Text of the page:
Speaking to China National Radio on Sunday, Renmin University Professor Jin Canrong explained why Russia and China have a shared sense of historical memory regarding the Second World War, and why the partnership between the two countries is likely to be a lasting one.
In an interview with China National Radio published Sunday, Professor Jin Canrong of the Institute of International Relations at Renmin University explained Russia and China's common positions regarding the Second World War, noting that the Chinese leadership's participation in May's victory celebrations in Moscow signifies the high level of Russian-Chinese relations.
"Russia and China have similar positions on questions related to the Second World War," Professor Jin told the broadcaster. "Both countries made an enormous contribution to the war, and for both the price of victory was very high."
The professor noted that moreover, "both China and Russia are faced with the threat of historical revisionism; for example, at present, Japan is attempting to escape from its historical responsibility [for crimes committed in China and elsewhere]. There is a similar situation in Eastern Europe: in Lithuania and Estonia, for example, there have been cases of the destruction of monuments to soldiers of the Red Army. Moreover, in the Baltic countries, in the Czech Republic and Slovakia, Soviet soldiers are occasionally placed on a par with the Nazis. And this is very offensive."
Jin explained that "in addition to the joint threat of historical revisionism, China and Russia have a similar historical experience, including the relations of the US toward both these countries. Together, these factors bring Moscow and Beijing closer together, pushing them toward political cooperation. They are gathering together to celebrate 70 years of victory in the Great Patriotic War, and the Sino-Japanese War. This decision, of course, reflects the fact that the Russian-Chinese partnership is presently at a fairly high level. Personally, I believe that this period can last for a long time, since it is based in the mutual interests of both countries."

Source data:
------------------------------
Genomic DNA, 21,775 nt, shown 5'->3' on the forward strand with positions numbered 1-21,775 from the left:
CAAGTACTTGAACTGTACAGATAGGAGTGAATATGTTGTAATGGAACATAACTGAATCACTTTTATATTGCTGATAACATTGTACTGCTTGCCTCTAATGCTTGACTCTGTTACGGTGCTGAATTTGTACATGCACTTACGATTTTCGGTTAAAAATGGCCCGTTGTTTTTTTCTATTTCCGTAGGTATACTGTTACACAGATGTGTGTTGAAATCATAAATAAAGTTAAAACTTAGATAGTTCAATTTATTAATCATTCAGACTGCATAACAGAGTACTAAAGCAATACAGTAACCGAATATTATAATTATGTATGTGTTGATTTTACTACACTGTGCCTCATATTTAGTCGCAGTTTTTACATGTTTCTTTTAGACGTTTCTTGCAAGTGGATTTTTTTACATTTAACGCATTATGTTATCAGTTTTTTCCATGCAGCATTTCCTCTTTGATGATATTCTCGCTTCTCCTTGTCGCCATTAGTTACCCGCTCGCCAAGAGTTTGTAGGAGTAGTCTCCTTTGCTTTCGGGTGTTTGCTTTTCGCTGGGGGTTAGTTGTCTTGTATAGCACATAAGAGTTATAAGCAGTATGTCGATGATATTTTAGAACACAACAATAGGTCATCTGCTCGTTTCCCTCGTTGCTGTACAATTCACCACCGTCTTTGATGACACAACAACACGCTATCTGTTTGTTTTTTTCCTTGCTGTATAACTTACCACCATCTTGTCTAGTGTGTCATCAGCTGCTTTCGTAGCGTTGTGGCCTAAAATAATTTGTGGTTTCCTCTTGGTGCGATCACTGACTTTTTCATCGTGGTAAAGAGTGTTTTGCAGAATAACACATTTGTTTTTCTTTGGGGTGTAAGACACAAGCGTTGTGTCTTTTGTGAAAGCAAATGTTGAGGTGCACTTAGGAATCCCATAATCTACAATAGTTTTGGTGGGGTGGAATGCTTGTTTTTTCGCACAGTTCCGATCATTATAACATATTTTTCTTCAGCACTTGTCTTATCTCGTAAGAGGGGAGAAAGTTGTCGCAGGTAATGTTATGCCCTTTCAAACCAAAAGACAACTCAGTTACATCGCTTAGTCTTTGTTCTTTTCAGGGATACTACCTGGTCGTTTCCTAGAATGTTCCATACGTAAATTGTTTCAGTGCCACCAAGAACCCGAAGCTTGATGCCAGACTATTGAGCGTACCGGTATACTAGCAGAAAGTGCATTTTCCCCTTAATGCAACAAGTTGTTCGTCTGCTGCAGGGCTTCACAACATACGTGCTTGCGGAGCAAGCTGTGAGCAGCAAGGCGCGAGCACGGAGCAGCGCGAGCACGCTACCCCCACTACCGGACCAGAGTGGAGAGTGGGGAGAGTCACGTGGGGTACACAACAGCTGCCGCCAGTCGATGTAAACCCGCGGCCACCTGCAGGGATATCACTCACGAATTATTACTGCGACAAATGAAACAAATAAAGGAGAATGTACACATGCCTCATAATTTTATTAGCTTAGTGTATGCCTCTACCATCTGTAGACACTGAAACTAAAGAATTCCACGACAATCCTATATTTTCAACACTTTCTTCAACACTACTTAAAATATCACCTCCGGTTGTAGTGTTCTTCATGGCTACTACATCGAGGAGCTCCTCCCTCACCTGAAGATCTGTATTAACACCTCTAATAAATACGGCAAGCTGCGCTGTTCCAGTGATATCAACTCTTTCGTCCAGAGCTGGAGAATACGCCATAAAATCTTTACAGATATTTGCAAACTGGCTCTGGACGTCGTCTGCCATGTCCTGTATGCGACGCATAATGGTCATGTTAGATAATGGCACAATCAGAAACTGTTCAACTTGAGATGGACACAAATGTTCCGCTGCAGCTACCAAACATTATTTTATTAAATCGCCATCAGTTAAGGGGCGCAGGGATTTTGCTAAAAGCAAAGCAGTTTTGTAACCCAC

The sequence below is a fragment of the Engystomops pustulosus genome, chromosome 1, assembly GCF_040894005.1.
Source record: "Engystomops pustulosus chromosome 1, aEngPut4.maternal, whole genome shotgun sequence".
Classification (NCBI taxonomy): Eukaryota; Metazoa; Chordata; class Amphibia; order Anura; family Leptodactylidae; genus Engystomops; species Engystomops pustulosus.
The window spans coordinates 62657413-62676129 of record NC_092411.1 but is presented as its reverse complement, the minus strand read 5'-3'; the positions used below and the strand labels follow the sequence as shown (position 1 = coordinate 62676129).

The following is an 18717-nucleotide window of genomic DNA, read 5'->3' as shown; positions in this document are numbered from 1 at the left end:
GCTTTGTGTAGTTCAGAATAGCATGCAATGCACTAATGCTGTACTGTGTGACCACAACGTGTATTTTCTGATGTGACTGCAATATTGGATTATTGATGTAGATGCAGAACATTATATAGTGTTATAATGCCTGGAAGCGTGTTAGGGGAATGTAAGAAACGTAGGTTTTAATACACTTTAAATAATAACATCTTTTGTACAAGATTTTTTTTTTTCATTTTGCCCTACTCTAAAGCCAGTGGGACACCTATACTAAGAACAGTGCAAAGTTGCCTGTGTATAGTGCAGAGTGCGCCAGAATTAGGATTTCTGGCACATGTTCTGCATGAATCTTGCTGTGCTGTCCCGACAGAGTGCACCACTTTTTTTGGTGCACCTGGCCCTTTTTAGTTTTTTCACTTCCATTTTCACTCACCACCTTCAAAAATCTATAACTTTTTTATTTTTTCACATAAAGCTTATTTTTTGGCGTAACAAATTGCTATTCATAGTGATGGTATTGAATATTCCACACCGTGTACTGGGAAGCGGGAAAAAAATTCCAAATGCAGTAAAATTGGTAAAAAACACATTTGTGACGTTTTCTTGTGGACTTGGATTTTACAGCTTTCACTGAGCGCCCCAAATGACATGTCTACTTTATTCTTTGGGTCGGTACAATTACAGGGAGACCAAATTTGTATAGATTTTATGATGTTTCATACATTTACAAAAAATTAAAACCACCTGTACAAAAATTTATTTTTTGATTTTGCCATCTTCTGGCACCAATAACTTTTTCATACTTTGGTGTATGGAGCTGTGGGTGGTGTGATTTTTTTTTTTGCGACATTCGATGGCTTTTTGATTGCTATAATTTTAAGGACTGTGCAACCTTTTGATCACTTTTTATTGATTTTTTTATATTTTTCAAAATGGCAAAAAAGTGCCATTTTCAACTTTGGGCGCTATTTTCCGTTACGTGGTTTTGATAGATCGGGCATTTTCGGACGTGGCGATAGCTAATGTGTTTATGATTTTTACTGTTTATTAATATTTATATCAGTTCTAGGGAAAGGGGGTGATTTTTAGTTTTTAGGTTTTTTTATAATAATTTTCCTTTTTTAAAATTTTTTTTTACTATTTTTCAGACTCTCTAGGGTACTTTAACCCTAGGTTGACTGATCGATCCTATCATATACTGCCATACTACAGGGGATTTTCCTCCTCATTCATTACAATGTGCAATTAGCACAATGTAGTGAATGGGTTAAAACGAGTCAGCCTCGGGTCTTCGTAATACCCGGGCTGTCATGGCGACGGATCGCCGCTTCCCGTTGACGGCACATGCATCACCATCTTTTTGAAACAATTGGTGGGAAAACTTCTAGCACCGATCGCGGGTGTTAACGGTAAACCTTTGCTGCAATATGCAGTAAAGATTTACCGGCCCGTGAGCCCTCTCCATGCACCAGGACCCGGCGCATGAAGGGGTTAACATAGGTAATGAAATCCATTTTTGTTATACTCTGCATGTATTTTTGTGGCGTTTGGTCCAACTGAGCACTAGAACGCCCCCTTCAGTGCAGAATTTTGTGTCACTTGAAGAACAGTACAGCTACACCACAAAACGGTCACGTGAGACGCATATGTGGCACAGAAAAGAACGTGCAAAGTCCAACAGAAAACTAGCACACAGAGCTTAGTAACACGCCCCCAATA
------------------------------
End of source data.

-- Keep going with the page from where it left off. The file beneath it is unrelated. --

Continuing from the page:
Commenting on the US's recent decision to send Ambassador John Tefft to May's victory celebrations, Jin explained that the US made the decision out of a desire "not to further worsen their relationship with Russia." More importantly, in Jin's view, is "the second reason, [which] has to do with historical continuity. When all is said and done, the United States and the Soviet Union were allies in the fight against the Nazis. If they could not agree and no one from the United States were to attend the Victory Day Parade, this would show that they do not respect their own people, killed in battle, that they do not have a sense of political continuity. Therefore I believe that Washington has thought about the historical considerations, in addition to those in domestic and foreign policy, and decided to give Moscow a chance, instead of resisting at all costs. This, of course, can slightly change the views of other countries in a positive way, as well." The academic cited the fact that the leaders of France and Germany, despite their decision not to attend the Parade of May 9th, will leave flowers on the Tomb of the Unknown Soldier when they arrive for talks in Moscow on May 10th.
Regarding the prospects for Russian-Chinese relations in the long term, Jin noted that "some people in the West believe that the rapprochement between Russia and China is a necessary measure aimed at countering the US. But in my opinion, relations also have their rational component, including the complementarity of the countries' economies, the need to strengthen positions at the borders and to secure the rear. Therefore, even if [US] relations with Moscow begin to thaw, Moscow and Beijing will continue to maintain the same close relationship; this is a likely to be a long-term phenomenon."